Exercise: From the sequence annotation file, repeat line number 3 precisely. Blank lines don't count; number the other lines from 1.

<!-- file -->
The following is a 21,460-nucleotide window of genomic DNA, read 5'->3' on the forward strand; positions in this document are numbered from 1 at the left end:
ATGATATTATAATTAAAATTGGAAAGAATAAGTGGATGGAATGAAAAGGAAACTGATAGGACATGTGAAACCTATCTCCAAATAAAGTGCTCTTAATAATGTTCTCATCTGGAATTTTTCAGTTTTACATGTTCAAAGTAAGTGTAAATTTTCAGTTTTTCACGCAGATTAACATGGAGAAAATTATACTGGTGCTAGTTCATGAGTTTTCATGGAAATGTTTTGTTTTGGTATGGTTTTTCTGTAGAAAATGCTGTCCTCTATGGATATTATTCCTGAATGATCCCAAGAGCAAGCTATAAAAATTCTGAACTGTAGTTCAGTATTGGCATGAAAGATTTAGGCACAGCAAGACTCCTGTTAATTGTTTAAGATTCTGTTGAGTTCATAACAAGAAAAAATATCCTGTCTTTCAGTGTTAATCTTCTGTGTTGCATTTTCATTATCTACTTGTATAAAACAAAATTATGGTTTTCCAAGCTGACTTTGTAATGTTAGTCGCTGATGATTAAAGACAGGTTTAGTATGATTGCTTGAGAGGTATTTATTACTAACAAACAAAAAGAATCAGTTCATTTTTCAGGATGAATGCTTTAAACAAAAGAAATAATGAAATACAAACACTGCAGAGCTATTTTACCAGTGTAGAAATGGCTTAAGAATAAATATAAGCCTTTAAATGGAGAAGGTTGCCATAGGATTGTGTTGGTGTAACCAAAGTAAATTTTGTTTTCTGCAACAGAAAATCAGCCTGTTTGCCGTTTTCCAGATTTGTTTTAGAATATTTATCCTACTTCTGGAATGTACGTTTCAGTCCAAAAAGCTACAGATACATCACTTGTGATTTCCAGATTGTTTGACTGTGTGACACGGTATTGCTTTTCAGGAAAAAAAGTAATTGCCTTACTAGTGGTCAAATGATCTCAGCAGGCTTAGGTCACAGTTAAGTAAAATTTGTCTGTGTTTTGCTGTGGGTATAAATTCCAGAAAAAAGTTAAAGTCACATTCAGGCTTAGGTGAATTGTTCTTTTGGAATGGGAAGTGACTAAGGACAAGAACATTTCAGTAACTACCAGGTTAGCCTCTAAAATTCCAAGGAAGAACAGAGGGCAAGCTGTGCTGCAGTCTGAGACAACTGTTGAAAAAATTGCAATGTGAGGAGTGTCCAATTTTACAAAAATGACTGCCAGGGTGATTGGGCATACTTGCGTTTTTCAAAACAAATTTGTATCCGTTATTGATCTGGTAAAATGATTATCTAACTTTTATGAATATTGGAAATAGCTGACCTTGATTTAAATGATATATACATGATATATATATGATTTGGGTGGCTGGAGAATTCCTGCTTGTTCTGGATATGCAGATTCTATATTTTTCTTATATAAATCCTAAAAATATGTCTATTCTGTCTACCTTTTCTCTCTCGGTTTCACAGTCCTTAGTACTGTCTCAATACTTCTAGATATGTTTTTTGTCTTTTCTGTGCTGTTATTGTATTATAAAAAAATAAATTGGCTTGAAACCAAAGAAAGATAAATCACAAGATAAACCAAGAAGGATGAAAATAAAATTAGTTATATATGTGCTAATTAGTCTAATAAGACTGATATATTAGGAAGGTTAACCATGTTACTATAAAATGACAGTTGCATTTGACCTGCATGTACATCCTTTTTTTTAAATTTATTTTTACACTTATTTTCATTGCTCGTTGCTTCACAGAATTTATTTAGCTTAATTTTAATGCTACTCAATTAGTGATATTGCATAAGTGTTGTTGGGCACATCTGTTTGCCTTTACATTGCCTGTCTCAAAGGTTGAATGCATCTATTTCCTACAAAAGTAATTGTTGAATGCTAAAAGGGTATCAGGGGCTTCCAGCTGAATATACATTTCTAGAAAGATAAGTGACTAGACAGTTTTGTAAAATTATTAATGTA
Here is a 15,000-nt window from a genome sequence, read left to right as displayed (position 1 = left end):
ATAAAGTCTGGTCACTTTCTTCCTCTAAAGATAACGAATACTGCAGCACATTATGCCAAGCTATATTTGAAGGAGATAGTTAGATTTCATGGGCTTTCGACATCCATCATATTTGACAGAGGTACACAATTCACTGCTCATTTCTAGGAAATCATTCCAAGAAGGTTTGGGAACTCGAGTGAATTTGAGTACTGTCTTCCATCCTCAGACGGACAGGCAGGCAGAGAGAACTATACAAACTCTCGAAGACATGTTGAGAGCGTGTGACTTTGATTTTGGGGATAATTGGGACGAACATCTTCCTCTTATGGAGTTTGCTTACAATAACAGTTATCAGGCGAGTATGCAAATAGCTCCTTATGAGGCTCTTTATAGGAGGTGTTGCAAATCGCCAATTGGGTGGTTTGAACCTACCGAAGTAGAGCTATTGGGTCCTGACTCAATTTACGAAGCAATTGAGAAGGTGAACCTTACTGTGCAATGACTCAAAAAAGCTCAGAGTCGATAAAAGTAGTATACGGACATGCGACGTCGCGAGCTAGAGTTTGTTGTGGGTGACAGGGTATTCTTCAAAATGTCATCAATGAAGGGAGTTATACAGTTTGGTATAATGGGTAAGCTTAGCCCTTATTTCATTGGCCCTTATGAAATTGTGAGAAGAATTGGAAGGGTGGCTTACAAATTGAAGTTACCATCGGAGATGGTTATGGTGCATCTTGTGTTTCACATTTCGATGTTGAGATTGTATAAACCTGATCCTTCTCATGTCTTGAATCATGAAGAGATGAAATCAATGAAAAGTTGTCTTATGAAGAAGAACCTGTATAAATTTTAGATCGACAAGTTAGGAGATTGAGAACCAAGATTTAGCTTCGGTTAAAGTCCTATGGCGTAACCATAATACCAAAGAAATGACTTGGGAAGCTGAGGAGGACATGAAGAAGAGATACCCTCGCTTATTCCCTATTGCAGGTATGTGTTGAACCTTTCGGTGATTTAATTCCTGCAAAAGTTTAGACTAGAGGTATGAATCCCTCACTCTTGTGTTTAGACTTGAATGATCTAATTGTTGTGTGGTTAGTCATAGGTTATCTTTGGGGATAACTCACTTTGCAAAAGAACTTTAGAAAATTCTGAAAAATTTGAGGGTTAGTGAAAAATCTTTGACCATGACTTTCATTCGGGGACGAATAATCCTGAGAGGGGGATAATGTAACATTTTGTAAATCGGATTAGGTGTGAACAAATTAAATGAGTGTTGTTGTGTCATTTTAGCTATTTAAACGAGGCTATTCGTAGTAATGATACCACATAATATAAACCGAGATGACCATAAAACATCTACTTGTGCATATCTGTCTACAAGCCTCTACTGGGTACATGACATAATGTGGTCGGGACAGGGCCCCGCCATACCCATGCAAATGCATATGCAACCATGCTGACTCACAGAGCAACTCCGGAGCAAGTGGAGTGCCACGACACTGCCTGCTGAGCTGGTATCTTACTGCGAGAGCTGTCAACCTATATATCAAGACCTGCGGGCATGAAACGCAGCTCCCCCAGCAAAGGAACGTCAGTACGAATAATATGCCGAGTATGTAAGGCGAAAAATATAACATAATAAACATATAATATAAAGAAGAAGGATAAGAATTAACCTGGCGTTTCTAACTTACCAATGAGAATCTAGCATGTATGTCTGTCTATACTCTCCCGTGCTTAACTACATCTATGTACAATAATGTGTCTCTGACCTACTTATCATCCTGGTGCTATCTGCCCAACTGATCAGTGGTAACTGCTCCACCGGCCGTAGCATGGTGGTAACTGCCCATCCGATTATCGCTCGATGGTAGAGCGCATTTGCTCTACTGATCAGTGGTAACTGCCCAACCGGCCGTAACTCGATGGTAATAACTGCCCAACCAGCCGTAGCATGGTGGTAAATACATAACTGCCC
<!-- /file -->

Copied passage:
Here is a 15,000-nt window from a genome sequence, read left to right as displayed (position 1 = left end):